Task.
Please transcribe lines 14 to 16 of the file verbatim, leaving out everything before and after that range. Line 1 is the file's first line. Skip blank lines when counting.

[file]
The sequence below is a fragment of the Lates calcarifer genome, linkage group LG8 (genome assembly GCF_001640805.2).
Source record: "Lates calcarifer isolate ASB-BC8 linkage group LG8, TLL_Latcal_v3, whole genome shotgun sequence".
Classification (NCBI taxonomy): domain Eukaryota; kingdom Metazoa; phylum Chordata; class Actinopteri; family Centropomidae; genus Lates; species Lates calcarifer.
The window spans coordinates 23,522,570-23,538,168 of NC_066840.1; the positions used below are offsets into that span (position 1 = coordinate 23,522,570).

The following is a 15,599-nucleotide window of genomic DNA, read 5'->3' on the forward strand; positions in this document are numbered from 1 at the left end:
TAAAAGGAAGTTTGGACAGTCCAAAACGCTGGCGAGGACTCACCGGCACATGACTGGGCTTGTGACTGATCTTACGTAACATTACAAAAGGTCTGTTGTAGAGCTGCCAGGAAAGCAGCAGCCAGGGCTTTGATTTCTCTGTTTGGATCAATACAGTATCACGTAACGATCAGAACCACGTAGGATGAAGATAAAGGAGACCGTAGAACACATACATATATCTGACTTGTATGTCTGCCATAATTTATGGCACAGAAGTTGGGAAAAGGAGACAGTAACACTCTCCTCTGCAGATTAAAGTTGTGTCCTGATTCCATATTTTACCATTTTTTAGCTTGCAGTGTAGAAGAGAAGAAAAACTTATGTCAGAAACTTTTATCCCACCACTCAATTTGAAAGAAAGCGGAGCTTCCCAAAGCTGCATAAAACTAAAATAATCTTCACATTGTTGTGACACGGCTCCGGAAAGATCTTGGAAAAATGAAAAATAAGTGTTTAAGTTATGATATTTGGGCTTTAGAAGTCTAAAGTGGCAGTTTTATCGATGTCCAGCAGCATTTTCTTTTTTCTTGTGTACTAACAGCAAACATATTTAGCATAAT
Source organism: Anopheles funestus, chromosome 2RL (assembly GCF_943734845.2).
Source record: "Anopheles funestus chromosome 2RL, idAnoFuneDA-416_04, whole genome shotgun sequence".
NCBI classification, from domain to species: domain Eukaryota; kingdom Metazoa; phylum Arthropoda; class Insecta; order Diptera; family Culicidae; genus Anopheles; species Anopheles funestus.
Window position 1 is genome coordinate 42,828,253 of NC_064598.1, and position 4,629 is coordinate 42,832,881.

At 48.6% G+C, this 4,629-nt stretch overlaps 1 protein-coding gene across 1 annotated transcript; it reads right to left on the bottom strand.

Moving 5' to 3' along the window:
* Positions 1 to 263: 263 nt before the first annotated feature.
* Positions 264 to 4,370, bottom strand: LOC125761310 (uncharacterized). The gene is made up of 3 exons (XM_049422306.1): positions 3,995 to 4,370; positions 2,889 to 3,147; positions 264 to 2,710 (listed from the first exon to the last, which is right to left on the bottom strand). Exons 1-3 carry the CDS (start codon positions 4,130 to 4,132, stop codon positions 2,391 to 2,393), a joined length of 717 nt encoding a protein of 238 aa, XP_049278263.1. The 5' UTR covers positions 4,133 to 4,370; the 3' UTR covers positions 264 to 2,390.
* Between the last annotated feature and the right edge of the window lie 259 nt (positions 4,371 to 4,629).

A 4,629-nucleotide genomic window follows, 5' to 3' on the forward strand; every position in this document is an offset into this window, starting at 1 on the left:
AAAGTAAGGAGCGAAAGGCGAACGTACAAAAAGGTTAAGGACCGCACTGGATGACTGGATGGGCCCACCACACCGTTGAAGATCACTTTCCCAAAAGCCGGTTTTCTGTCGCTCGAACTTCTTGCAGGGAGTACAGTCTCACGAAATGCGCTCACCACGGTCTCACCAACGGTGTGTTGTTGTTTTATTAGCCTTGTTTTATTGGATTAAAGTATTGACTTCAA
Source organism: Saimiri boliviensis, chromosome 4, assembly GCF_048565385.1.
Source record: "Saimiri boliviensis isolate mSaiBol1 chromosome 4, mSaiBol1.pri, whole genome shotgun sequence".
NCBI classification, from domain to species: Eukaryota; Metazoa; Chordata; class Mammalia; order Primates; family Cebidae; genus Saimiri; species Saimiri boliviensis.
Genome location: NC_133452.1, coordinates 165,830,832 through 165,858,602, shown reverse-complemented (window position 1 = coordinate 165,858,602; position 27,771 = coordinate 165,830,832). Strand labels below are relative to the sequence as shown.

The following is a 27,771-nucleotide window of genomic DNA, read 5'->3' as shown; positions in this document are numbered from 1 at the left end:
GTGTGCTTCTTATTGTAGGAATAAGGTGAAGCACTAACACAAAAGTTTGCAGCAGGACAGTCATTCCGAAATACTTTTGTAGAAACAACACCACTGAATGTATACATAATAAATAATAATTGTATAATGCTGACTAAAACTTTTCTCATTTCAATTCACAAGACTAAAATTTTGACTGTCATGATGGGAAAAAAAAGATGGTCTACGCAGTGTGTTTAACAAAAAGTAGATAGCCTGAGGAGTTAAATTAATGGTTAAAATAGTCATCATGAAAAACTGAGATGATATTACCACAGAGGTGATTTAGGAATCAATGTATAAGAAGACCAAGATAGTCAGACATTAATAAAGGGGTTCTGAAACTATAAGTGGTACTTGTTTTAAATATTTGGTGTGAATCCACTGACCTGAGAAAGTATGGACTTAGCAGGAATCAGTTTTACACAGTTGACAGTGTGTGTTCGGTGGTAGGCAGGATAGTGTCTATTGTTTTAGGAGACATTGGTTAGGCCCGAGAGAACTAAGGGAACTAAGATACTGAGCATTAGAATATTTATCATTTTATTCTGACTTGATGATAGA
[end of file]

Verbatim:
* Positions 264 to 4,370, bottom strand: LOC125761310 (uncharacterized). The gene is made up of 3 exons (XM_049422306.1): positions 3,995 to 4,370; positions 2,889 to 3,147; positions 264 to 2,710 (listed from the first exon to the last, which is right to left on the bottom strand). Exons 1-3 carry the CDS (start codon positions 4,130 to 4,132, stop codon positions 2,391 to 2,393), a joined length of 717 nt encoding a protein of 238 aa, XP_049278263.1. The 5' UTR covers positions 4,133 to 4,370; the 3' UTR covers positions 264 to 2,390.
* Between the last annotated feature and the right edge of the window lie 259 nt (positions 4,371 to 4,629).

A 4,629-nucleotide genomic window follows, 5' to 3' on the forward strand; every position in this document is an offset into this window, starting at 1 on the left: